Microscopic Image Recognition

At some fundamental level, every science is reduced to counting spots. Whether it be counting the number of stars in a particular quadrant or even the number of peas in a pod, at some point you must face the dots. It is inescapable. Unlike astronomers and particle physicists who have developed sophisticated software for tabulating dots, however, biologists had yet to develop an effective time-saving system that is comparable to what their colleagues have achieved in the physical sciences--until

Mar 15, 1999
Brent Johnson

At some fundamental level, every science is reduced to counting spots. Whether it be counting the number of stars in a particular quadrant or even the number of peas in a pod, at some point you must face the dots. It is inescapable. Unlike astronomers and particle physicists who have developed sophisticated software for tabulating dots, however, biologists had yet to develop an effective time-saving system that is comparable to what their colleagues have achieved in the physical sciences--until now.

BioSeparations of Tucson, Ariz., has developed Image Scan for life sciences and clinical researchers. Image Scan is designed to automatically scan the entire circle area of a microscope slide while segmenting, enumerating, and measuring cells and other objects specified by the user. It accomplishes this feat by dividing the focal area into numerous minifields. As the stage of the microscope moves--producing a scanning graphic--each field is analyzed for labeled spots such as chromosomes. The graphic indicates fields containing the subject of interest by appropriately shading them--either yellow or green--and the information is documented for quick reference. The computer uses autofocus and a compilation of z-stack images to automatically locate the labeled chromosomes. User-defined parameters can also be set to allow the selection of different object sizes, shapes, and colors.

BioSeparations plans to use ImageScan in its clinical trials to enumerate chromosomes in fetal cells separated from maternal blood. In Down syndrome, for instance, the presence of more than two copies of the 21st chromosome is usually associated with the abnormality. The ImageScan software is programmed to search for rare events--in this case, Down syndrome--and the selected fields that contain the chromosome are marked red. ImageScan software can also be easily adapted to a variety of other applications.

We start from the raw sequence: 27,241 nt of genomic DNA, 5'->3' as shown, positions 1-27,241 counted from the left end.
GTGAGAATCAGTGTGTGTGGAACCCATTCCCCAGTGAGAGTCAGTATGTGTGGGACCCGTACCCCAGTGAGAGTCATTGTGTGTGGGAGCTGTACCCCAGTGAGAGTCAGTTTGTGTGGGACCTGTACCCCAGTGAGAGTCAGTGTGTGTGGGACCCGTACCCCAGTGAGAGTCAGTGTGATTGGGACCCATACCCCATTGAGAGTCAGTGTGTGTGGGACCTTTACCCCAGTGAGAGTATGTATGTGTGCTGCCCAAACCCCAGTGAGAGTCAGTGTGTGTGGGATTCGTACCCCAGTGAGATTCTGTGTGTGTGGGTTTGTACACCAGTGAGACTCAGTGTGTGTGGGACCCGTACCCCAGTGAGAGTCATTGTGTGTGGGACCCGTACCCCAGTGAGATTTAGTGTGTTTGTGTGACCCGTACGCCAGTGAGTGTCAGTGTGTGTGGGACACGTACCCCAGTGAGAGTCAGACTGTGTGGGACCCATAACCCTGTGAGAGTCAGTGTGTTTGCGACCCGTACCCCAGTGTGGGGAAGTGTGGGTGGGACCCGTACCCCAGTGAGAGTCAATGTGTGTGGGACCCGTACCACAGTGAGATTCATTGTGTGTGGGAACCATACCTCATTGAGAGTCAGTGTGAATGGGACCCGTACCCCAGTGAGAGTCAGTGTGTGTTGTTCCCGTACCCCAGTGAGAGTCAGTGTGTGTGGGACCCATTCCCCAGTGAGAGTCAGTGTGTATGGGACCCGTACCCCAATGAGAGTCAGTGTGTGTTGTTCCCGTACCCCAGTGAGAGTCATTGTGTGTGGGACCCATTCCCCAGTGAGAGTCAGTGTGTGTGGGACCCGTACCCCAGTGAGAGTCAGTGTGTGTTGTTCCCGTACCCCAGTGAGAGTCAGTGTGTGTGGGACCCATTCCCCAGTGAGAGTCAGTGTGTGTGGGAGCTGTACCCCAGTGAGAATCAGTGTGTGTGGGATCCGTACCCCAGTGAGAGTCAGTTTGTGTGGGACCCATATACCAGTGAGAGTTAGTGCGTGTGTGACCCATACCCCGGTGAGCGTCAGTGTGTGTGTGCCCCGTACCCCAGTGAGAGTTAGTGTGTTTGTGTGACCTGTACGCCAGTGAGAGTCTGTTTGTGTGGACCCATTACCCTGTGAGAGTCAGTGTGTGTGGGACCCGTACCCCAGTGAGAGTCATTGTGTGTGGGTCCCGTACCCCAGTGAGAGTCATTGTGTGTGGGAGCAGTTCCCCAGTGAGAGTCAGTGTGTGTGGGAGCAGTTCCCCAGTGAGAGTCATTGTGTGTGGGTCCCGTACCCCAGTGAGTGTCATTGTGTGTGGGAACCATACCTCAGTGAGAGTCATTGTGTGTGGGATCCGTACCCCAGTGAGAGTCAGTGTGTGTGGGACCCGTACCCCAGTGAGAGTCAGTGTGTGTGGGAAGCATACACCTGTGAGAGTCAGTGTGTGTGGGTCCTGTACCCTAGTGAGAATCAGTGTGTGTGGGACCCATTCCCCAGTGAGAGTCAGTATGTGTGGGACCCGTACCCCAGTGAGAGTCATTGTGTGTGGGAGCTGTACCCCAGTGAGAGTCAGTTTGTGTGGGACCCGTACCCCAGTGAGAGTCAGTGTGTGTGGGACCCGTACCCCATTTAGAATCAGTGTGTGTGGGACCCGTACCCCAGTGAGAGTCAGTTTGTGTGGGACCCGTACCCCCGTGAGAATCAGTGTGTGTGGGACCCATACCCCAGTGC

Betty Strietelmeier, an environmental scientist at Los Alamos National Laboratory, recently completed a training seminar on the new instrument and was very impressed with what it had to offer.

"The capabilities are tremendous. I just marvel at what BioSeparations has done," commented Strietelmeier. In her research, Strietelmeier studies microbes for the purpose of removing environmental pollutants. By investigating organisms that thrive on man-made carbon compounds, she attempts to engineer systems using native organisms that will metabolize harmful wastes. The ability of ImageScan to automatically sort out microorganisms and help isolate pure cultures makes it ideal for the kind of work that she does. In fact, she sees a number of possible applications for the ImageScan system.

Strietelmeier is using the software for her project that concerns the long-term isolation of low-level radioactive waste. Using bacteria inoculated into synthetic brine, researchers at the laboratory are attempting to simulate a release scenario in the event that a containment facility is breached. The ImageScan system will allow them to more effectively determine contamination that might occur by measuring the numbers of these bacteria that survive over time in order to help predict the effects of actinide speciation.

The author, Brent Johnson, can be contacted at bjohnson@the-scientist.com. For more information please contact (520) 622-5882, or visit the company website at www.bioseparations.com.